(WOMENSENEWS)--There was more to the 19th century progressive women's agenda than the right to vote.
When Matilda Joslyn Gage saw conservative religious women like Frances Willard of the Women's Christian Temperance Union playing an increasingly larger role in that movement, coupled with broader pressures to dissolve the boundaries between church and state, Gage took action and spoke out. In 1890, Gage, the long-time political ally of Elizabeth Cady Stanton and Susan B. Anthony, organized a group of her own--the Women's National Liberal Union, based in upstate New York. At its opening meeting on February 24th, her speech called "The Dangers of the Hour," took on religious fundamentalism as a threat to human--and especially women's--freedom.
There were, at the time, several bills and amendments before Congress whose "pretext," Gage said, was "protection of the people" against an encroaching tide of immigrants. Determined to make the United States a Christian nation, these proposals would have imposed Biblical dogmas and clerical authority on secular society. A proposed "day of rest" on Sundays, along with compulsory church attendance, was, she said, "not for the benefit of man, but in order to commemorate the work of creation."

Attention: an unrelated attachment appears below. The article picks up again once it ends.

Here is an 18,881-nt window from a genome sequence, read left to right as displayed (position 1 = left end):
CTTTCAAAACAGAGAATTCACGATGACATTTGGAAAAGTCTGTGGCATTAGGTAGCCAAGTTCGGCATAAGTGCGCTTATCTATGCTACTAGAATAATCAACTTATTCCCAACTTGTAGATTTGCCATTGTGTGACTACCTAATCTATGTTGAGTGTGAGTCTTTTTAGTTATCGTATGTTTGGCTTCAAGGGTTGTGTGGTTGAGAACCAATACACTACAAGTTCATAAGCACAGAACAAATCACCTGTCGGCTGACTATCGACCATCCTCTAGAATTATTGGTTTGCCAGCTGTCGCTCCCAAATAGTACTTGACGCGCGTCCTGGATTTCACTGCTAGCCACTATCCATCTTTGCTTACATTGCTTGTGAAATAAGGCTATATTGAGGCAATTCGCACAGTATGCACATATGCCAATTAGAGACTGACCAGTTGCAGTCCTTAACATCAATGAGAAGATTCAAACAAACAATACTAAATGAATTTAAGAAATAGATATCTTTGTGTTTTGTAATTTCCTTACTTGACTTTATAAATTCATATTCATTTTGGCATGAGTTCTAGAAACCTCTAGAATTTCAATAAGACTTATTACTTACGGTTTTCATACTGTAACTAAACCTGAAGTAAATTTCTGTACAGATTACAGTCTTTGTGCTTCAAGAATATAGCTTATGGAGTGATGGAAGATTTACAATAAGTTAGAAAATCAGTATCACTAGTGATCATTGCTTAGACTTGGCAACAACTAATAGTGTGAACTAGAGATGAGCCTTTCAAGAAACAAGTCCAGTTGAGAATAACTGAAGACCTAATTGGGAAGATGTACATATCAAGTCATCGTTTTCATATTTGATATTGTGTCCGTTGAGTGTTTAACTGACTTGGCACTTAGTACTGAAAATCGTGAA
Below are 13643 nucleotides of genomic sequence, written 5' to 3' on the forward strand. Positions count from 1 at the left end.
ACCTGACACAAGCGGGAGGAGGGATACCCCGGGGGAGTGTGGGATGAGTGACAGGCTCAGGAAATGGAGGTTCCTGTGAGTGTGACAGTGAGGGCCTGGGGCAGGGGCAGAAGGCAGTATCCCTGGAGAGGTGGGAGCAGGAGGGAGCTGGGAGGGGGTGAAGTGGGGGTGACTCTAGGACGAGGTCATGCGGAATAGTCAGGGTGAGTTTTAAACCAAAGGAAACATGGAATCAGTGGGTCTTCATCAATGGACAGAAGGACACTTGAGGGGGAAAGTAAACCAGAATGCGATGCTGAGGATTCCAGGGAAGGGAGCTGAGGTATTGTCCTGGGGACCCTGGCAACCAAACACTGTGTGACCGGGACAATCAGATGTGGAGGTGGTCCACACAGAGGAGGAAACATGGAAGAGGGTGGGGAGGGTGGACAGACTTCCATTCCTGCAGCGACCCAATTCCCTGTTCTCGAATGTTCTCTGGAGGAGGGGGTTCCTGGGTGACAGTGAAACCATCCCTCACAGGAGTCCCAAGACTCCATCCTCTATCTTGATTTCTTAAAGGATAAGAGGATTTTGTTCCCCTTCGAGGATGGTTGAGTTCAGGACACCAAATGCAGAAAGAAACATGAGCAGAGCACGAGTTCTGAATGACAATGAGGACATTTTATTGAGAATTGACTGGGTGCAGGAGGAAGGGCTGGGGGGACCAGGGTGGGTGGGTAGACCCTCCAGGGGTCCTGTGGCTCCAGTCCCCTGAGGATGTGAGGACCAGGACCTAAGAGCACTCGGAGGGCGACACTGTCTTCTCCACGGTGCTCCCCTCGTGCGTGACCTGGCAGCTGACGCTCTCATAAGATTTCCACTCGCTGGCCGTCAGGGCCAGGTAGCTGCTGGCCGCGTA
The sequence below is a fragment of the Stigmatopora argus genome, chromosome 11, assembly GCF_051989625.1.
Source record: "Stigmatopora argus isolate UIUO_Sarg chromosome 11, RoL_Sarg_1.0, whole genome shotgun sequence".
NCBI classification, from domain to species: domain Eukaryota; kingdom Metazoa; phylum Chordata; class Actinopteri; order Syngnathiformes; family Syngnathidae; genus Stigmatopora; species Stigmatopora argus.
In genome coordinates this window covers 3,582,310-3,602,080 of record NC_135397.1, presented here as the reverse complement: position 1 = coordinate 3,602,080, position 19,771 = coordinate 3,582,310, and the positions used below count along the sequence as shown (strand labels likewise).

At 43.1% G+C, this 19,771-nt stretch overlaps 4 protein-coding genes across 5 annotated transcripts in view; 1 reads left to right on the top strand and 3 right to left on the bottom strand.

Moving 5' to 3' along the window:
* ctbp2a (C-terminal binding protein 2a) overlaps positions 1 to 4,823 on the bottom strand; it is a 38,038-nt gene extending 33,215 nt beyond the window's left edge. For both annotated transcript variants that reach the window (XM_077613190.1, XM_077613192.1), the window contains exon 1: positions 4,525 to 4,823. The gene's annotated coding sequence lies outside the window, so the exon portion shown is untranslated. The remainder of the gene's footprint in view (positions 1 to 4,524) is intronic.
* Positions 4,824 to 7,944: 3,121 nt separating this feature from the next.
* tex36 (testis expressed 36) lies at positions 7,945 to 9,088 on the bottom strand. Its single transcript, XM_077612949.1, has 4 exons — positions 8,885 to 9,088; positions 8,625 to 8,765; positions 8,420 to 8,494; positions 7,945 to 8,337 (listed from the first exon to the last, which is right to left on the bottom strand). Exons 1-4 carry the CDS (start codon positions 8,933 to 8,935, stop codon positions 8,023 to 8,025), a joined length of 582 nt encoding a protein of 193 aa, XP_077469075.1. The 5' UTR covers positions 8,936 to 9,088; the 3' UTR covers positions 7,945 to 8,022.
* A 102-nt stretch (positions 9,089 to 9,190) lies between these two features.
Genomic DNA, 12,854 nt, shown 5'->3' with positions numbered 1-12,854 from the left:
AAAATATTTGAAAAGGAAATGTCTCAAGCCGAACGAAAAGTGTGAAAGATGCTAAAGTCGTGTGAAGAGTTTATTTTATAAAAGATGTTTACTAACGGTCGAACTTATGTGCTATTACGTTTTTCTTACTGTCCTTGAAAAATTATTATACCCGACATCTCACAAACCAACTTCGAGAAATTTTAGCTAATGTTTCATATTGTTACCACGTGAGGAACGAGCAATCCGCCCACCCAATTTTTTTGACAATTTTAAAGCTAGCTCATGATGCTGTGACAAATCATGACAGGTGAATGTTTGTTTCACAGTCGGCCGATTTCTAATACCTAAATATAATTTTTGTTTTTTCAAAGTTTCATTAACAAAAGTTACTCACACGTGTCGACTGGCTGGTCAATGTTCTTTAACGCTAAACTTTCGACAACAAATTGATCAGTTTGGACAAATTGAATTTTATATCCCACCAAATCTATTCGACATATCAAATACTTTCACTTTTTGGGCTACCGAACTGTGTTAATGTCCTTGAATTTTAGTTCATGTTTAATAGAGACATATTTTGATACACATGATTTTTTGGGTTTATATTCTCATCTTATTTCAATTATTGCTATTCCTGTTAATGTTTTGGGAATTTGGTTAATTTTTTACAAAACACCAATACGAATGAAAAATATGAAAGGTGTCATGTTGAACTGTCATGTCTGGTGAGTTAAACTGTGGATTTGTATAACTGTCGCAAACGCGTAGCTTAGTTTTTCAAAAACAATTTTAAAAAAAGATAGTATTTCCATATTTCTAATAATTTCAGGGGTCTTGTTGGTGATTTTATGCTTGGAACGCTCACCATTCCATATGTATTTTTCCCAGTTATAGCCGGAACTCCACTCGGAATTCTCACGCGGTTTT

A potential amendment to the preamble of the U.S. Constitution that would insert explicit evidence of the "Christian character and purpose" of the nation provoked her wrath. That amendment called for the Bible as "the standard to decide all moral issues in political life . . . " Scriptural authority, Gage reminded her listeners, taught contempt for women, "through whom sin and death came into the world" as well as that "the wife (is) not an independent being possessing independent rights, but a veritable slave of the husband."
Were religious authority to move beyond the realm of both Catholic and Protestant institutions into civil life, it would un-do the work of the movement that had secured women's growing legal independence in divorce, property laws and education, Gage believed. She resisted. Seeing the church as "that ever most unscrupulous enemy of freedom," Gage fired the first salvo of a campaign that would result in her book, "Woman Church and State," three years later. From then on, she was under government surveillance.
Louise Bernikow is the author of seven books and numerous magazine articles. She travels to campuses and community groups with a lecture and slide show about activism called "The Shoulders We Stand On: Women as Agents of Change." She can be reached at firstname.lastname@example.org
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